Britain has five banks that account for 90% of personal banking. Compare this to Germany, which has hundreds of local savings banks and credit unions accounting for 70% of banking. The UK has just 170 bank branches per million inhabitants, compared to 480 in Germany, and 1010 in Spain.

Is there a case for forcibly breaking up the banks? For creating a new network of Post Banks? For a ‘universal service obligation’ which would mandate the affordable provision of basic accounts to all individuals?

2) Finance as a force for good

How can governments intervene in the banking sector to channel finance away from environmentally destructive industries and destabilizing speculative activity, and towards projects with real environmental and social value?

How can we stop speculators pushing up food prices? How can we change the system of incentives that encourage destabilizing and risky behaviour?

Is banking sector intervention enough? What about the pensions funds & the insurance companies that act as if the long-term doesn’t matter? Is it realistic to expect similar government intervention in these high-impact sectors or are there other alternative/complementary answers to dysfunctional markets?

3) Challenging the power of the bank lobby

In 2010, city money made up over 50% of all Conservative Party donations. Current transparency measures do not enable public scrutiny of lobbying. Finance Watch estimates that the amount spent on financial lobbying in Brussels is over €300m. What can we do to tackle the power of the banking lobby?

4) Fresh thinking on finance, money and debt

This is the session for really thinking outside of the box, and discussing alternative models for money-creation and investment, that would fundamentally transform the role of banks in the economy.

Through its privileged role in creating and allocating 97% of the money in circulation, the banking sector wields enormous power over both the health and direction of our economy. Should banks retain the power to create and allocate debt-money? Or should we move the power to create money into the hands of a transparent and accountable body? What might be the role for complementary currencies?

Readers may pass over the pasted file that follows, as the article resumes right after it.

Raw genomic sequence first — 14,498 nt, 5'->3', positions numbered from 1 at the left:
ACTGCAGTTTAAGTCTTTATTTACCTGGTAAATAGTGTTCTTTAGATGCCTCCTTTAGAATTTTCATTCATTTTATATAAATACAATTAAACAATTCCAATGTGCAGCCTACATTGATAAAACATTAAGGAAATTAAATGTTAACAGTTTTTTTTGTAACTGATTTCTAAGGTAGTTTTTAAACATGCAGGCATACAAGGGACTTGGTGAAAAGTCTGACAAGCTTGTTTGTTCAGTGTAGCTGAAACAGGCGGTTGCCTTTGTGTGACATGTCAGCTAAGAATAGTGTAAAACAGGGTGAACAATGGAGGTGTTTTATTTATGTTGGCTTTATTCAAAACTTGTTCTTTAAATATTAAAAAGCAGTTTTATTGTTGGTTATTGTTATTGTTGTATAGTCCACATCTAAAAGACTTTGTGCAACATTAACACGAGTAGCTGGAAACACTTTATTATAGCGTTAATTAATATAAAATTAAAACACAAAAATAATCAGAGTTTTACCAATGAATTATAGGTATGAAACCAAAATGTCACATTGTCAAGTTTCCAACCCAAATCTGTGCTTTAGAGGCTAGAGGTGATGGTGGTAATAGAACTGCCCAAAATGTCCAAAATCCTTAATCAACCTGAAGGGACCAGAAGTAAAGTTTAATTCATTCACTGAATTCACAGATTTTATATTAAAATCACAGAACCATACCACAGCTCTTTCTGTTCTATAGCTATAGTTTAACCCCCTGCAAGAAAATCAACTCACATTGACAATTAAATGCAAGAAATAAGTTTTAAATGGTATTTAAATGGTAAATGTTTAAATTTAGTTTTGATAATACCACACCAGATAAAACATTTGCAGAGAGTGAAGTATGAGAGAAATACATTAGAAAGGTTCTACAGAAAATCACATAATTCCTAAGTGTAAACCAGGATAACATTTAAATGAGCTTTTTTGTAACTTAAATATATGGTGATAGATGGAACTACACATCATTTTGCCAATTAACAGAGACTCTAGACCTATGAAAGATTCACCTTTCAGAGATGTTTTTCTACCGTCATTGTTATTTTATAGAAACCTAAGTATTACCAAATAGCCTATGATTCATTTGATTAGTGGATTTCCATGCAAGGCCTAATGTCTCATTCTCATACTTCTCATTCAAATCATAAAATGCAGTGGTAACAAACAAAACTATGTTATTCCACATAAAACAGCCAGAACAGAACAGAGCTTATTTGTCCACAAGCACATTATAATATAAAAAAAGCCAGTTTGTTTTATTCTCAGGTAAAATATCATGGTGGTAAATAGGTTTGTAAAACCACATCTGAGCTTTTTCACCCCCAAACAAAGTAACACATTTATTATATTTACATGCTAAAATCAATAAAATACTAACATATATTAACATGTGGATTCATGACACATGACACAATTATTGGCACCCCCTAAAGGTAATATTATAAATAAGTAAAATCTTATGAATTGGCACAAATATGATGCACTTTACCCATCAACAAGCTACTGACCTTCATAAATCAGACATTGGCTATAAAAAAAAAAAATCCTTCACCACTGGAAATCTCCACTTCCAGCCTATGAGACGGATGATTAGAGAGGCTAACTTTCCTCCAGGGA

Are interest-bearing bank loans a necessary or desirable model for financing projects with social and environmental value? What about shared equity-based investment models, and peer-to-peer finance?

Speakers:

Sargon Nissan
Fellow at Jubilee Debt Campaign

Rod Ashley
Chief Executive, Scotwest Credit Union

Danielle Paffard,
Co-founder, Move Your Money

Discussion chair:
Tony Greenham, Head of Finance and Business at nef

Speakers:

Hannah Griffiths
Head of Campaigns and Policy, World Development Movement

Victoria Chick
Emeritus Professor of Economics at the University College London

Raj Thamotheram
President at Network for Sustainable Financial Markets

Prof Richard Werner
Director of the Centre for Banking, Finance and Sustainable Development, University of Southampton

Discussion chair:
Dave Watson, Scottish Organiser at Unison

Speakers:

Dr William Dinan
Director and Co-Founder of Spin Watch

Greg Ford
Head of Communications, Finance Watch

Willie Sullivan
Scottish Director of the Electoral Reform Society and Vice Chair of Compass

Sarah Cowan
Campaigns and Activism Coordinator at Oxfam Scotland

Discussion chair:
Hilary Wainwright, Co-editor of Red Pepper

Speakers:

Ben Dyson
Founder of Positive Money

Prof Molly Scott Cato
Professor of Strategy and Sustainability at Roehampton University

Saftar Sarwar
Islamic Finance Council UK

Chris Cook
Senior Research Fellow, University College London

Discussion chair:
Michael Northcott, Professor of Ethics at the University of Edinburgh

15:40 TEA / COFFEE
Ideas from seminars displayed on boards
16:00 PANEL DISCUSSION ����� Where next?
A chance to reflect on all the proposals that have been presented during the course of the conference; consider what our focus should be, as campaigners and policy-makers; outline our vision for the UK’s and for Scotland’s banking sector; and consider whether the desired changes require independence, or greater devolution?

  • Jim Mather, former SNP minister
  • Patrick Harvie, Co-convener of the Scottish Green Party
  • Stephen Boyd, Assistant Secretary to the STUC
  • Kathy Galloway, Head of Christian Aid Scotland & member of the Church of Scotland’s Commission on the Purposes of Economic Activity
  • Chris Hewett, Fellow of The Finance Innovation Lab and Associate at Green Alliance

Chaired by: Lesley Riddoch, broadcaster, journalist and commentator

17:25 Beth Stratford, Sustainable Economics Campaigner, Friends of the Earth Scotland
Thanks; request for feedback forms; directions to pub



Speakers